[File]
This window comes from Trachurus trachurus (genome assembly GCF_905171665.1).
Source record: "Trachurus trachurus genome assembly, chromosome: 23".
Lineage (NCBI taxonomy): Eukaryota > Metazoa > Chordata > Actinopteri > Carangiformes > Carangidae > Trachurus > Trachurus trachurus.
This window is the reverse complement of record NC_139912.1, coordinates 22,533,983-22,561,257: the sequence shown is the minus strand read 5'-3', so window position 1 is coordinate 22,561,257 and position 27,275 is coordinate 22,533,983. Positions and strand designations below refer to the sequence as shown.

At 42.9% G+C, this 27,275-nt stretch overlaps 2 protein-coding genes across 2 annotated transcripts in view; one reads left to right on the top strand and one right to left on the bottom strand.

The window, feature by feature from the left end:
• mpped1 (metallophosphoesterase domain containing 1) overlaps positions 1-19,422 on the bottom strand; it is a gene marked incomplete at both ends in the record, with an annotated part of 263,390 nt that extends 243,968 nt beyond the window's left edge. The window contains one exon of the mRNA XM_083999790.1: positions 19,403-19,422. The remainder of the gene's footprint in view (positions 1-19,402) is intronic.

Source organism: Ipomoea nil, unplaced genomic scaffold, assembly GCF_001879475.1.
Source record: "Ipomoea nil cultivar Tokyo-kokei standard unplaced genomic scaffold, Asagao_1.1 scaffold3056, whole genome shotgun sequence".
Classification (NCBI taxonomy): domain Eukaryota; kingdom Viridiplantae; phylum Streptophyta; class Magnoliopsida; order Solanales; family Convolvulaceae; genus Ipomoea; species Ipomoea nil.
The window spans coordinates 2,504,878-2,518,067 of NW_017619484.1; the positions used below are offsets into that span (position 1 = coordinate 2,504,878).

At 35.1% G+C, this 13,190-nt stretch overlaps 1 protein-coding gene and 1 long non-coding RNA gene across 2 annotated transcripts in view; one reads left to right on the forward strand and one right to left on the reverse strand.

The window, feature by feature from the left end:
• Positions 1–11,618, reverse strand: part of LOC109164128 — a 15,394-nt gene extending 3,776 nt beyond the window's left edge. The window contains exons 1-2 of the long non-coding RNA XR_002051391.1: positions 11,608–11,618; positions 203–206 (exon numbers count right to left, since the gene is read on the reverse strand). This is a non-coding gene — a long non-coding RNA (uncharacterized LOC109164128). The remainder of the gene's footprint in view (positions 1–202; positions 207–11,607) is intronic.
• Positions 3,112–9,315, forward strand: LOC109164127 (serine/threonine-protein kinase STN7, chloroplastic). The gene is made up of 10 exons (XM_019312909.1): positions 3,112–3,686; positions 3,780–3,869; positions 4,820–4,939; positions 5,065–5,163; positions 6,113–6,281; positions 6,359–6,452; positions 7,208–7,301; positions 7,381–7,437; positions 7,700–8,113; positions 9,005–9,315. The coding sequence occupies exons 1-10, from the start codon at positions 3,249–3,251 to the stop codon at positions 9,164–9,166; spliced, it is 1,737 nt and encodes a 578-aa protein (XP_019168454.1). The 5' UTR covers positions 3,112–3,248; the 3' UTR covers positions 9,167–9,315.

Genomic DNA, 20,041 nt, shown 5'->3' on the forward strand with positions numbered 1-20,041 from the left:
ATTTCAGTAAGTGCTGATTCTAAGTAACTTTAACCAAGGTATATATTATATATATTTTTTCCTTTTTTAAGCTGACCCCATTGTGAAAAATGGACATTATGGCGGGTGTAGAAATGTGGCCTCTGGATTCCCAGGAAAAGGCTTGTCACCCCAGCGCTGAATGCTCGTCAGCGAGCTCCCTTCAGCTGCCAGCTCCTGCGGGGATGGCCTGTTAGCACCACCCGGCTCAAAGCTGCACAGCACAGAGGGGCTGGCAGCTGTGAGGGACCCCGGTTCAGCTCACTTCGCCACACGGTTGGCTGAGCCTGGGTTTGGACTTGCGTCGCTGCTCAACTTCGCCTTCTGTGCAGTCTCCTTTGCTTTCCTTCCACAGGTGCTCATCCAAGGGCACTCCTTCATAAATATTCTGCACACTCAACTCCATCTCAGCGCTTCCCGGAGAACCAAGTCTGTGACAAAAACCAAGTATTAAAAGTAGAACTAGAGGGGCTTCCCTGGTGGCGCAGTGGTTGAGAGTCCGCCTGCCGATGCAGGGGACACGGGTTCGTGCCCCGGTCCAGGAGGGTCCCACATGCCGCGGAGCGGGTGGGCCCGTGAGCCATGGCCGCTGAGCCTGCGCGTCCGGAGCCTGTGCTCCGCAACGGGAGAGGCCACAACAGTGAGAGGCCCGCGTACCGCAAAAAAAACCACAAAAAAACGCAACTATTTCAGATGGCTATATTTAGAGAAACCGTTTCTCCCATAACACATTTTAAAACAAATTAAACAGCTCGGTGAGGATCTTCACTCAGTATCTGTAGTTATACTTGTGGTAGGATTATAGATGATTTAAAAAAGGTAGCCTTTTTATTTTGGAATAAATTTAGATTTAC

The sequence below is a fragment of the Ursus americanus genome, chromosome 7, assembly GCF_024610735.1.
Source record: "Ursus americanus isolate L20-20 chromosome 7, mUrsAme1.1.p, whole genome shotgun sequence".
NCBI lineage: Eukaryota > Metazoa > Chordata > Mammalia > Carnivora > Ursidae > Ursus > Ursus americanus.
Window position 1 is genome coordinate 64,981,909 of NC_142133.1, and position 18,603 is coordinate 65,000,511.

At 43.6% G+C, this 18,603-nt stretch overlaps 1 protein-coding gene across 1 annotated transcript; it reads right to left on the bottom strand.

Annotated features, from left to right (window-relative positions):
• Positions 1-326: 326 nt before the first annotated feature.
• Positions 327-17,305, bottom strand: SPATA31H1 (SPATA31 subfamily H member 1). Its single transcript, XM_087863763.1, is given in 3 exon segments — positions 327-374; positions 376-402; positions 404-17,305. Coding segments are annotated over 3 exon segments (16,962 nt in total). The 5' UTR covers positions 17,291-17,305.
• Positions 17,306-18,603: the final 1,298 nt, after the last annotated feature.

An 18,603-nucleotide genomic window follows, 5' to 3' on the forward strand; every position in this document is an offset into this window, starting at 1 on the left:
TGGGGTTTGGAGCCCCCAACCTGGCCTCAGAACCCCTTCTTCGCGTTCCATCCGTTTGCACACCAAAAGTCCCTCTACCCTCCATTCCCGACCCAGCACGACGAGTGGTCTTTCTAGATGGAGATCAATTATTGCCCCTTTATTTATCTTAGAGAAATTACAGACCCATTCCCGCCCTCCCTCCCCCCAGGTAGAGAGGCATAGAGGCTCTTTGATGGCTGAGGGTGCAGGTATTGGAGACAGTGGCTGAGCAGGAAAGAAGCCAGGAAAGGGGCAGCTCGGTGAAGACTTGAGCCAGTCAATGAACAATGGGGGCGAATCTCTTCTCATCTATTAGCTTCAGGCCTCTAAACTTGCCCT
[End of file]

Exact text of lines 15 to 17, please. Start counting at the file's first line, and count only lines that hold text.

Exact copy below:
• Positions 3,112–9,315, forward strand: LOC109164127 (serine/threonine-protein kinase STN7, chloroplastic). The gene is made up of 10 exons (XM_019312909.1): positions 3,112–3,686; positions 3,780–3,869; positions 4,820–4,939; positions 5,065–5,163; positions 6,113–6,281; positions 6,359–6,452; positions 7,208–7,301; positions 7,381–7,437; positions 7,700–8,113; positions 9,005–9,315. The coding sequence occupies exons 1-10, from the start codon at positions 3,249–3,251 to the stop codon at positions 9,164–9,166; spliced, it is 1,737 nt and encodes a 578-aa protein (XP_019168454.1). The 5' UTR covers positions 3,112–3,248; the 3' UTR covers positions 9,167–9,315.

Genomic DNA, 20,041 nt, shown 5'->3' on the forward strand with positions numbered 1-20,041 from the left:
ATTTCAGTAAGTGCTGATTCTAAGTAACTTTAACCAAGGTATATATTATATATATTTTTTCCTTTTTTAAGCTGACCCCATTGTGAAAAATGGACATTATGGCGGGTGTAGAAATGTGGCCTCTGGATTCCCAGGAAAAGGCTTGTCACCCCAGCGCTGAATGCTCGTCAGCGAGCTCCCTTCAGCTGCCAGCTCCTGCGGGGATGGCCTGTTAGCACCACCCGGCTCAAAGCTGCACAGCACAGAGGGGCTGGCAGCTGTGAGGGACCCCGGTTCAGCTCACTTCGCCACACGGTTGGCTGAGCCTGGGTTTGGACTTGCGTCGCTGCTCAACTTCGCCTTCTGTGCAGTCTCCTTTGCTTTCCTTCCACAGGTGCTCATCCAAGGGCACTCCTTCATAAATATTCTGCACACTCAACTCCATCTCAGCGCTTCCCGGAGAACCAAGTCTGTGACAAAAACCAAGTATTAAAAGTAGAACTAGAGGGGCTTCCCTGGTGGCGCAGTGGTTGAGAGTCCGCCTGCCGATGCAGGGGACACGGGTTCGTGCCCCGGTCCAGGAGGGTCCCACATGCCGCGGAGCGGGTGGGCCCGTGAGCCATGGCCGCTGAGCCTGCGCGTCCGGAGCCTGTGCTCCGCAACGGGAGAGGCCACAACAGTGAGAGGCCCGCGTACCGCAAAAAAAACCACAAAAAAACGCAACTATTTCAGATGGCTATATTTAGAGAAACCGTTTCTCCCATAACACATTTTAAAACAAATTAAACAGCTCGGTGAGGATCTTCACTCAGTATCTGTAGTTATACTTGTGGTAGGATTATAGATGATTTAAAAAAGGTAGCCTTTTTATTTTGGAATAAATTTAGATTTAC